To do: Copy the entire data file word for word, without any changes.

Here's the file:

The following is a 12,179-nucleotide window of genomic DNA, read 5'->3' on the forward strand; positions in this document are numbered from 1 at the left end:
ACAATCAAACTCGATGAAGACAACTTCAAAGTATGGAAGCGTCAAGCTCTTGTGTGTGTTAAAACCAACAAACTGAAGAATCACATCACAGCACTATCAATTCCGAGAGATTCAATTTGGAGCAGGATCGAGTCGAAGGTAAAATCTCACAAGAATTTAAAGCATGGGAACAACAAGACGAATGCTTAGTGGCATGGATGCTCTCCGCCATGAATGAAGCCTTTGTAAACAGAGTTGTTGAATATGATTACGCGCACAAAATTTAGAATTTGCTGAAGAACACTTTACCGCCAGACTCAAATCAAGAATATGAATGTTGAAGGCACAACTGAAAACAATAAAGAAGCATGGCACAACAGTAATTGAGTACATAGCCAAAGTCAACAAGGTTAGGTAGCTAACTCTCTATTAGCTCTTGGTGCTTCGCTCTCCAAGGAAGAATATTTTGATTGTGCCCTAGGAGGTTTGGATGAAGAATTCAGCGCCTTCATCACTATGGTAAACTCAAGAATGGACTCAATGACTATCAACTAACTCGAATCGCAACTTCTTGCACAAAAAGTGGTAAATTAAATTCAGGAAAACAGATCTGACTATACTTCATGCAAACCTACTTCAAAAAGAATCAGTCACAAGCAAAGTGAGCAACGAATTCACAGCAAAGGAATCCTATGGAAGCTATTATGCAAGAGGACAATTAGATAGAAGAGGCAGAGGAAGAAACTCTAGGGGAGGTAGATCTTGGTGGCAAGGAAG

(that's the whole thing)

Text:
The following is a 12,179-nucleotide window of genomic DNA, read 5'->3' on the forward strand; positions in this document are numbered from 1 at the left end:
ACAATCAAACTCGATGAAGACAACTTCAAAGTATGGAAGCGTCAAGCTCTTGTGTGTGTTAAAACCAACAAACTGAAGAATCACATCACAGCACTATCAATTCCGAGAGATTCAATTTGGAGCAGGATCGAGTCGAAGGTAAAATCTCACAAGAATTTAAAGCATGGGAACAACAAGACGAATGCTTAGTGGCATGGATGCTCTCCGCCATGAATGAAGCCTTTGTAAACAGAGTTGTTGAATATGATTACGCGCACAAAATTTAGAATTTGCTGAAGAACACTTTACCGCCAGACTCAAATCAAGAATATGAATGTTGAAGGCACAACTGAAAACAATAAAGAAGCATGGCACAACAGTAATTGAGTACATAGCCAAAGTCAACAAGGTTAGGTAGCTAACTCTCTATTAGCTCTTGGTGCTTCGCTCTCCAAGGAAGAATATTTTGATTGTGCCCTAGGAGGTTTGGATGAAGAATTCAGCGCCTTCATCACTATGGTAAACTCAAGAATGGACTCAATGACTATCAACTAACTCGAATCGCAACTTCTTGCACAAAAAGTGGTAAATTAAATTCAGGAAAACAGATCTGACTATACTTCATGCAAACCTACTTCAAAAAGAATCAGTCACAAGCAAAGTGAGCAACGAATTCACAGCAAAGGAATCCTATGGAAGCTATTATGCAAGAGGACAATTAGATAGAAGAGGCAGAGGAAGAAACTCTAGGGGAGGTAGATCTTGGTGGCAAGGAAG